Many chemical and biological interactions in water are affected by pH [26,27]. Seawater through carbonate a borate buffer system comprises, pH value of seawater is relatively constant between 8 to 8.5 [23]. The pH of supplying water channel was from 8.1 to 8.3 in tolerance. The results of the previous of pH change in the supplying water channel from 8 to 8.3 shows that at the beginning of breeding ponds due to the need for fertilization and development of plankton blooms, pH increases during the period of the fluctuation [24]. Often monthly average pH of the drainage channel is in coordinating with the pH of Gwatr Bay. According to Muluk and partners the pollution resulting from human activities can cause pH changes in the coastal water [7]. But according to Boyd [28], the pH of 6 to 9 is suitable for shrimp farms in coastal ecosystems [12]. Total phosphorus concentration measured in the supplying water channel, was significantly lower as 0.01 mg to 0.12 mg at the main drainage channel and from 0.13 mg to 0.10 mg in the other stations. According to Boyd and Tucker [12] the concentration of total phosphorus from 0.001 mg/l to 0.01 mg/l of water, including waste water, can cause plankton to bloom. In all the shrimp farm effluent has no effect on the Gwatr Gulf. Only at station in the main drainage channel it has a significant relation with the other stations. Paez and colleagues [28] stated that only 6.1% of the phosphorus input to the ponds used by the shrimp. Also, the Dierberg and Kiattisimkul [6] believe that 96% phosphorus inters to the sediment of ponds or wastewaters are located on coastal ecosystem.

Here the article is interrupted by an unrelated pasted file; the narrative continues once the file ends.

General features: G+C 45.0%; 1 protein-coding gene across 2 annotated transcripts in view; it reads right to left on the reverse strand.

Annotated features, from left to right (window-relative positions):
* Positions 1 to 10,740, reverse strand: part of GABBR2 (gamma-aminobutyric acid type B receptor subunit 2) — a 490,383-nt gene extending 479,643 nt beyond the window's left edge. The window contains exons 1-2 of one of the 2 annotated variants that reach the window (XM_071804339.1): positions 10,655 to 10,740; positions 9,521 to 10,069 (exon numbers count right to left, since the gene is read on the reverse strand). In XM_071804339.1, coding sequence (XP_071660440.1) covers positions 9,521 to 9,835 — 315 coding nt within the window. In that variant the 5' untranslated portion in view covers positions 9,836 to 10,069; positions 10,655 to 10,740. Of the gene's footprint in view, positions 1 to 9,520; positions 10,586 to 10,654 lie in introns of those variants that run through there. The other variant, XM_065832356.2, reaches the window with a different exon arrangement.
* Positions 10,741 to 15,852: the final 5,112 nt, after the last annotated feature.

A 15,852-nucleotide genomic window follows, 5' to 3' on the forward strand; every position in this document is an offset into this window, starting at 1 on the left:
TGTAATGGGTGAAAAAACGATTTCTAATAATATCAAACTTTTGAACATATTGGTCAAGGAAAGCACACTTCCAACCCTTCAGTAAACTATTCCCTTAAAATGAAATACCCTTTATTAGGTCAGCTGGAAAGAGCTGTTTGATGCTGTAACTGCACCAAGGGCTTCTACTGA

Nitrogen is also one of the major shrimp farm effluent wastes [29]. Values of nitrogen indicate that the amount of it in drainage channel and other stations are less and a small amount of it, that reaches to the Gwatr Gulf has no effect on the Gulf.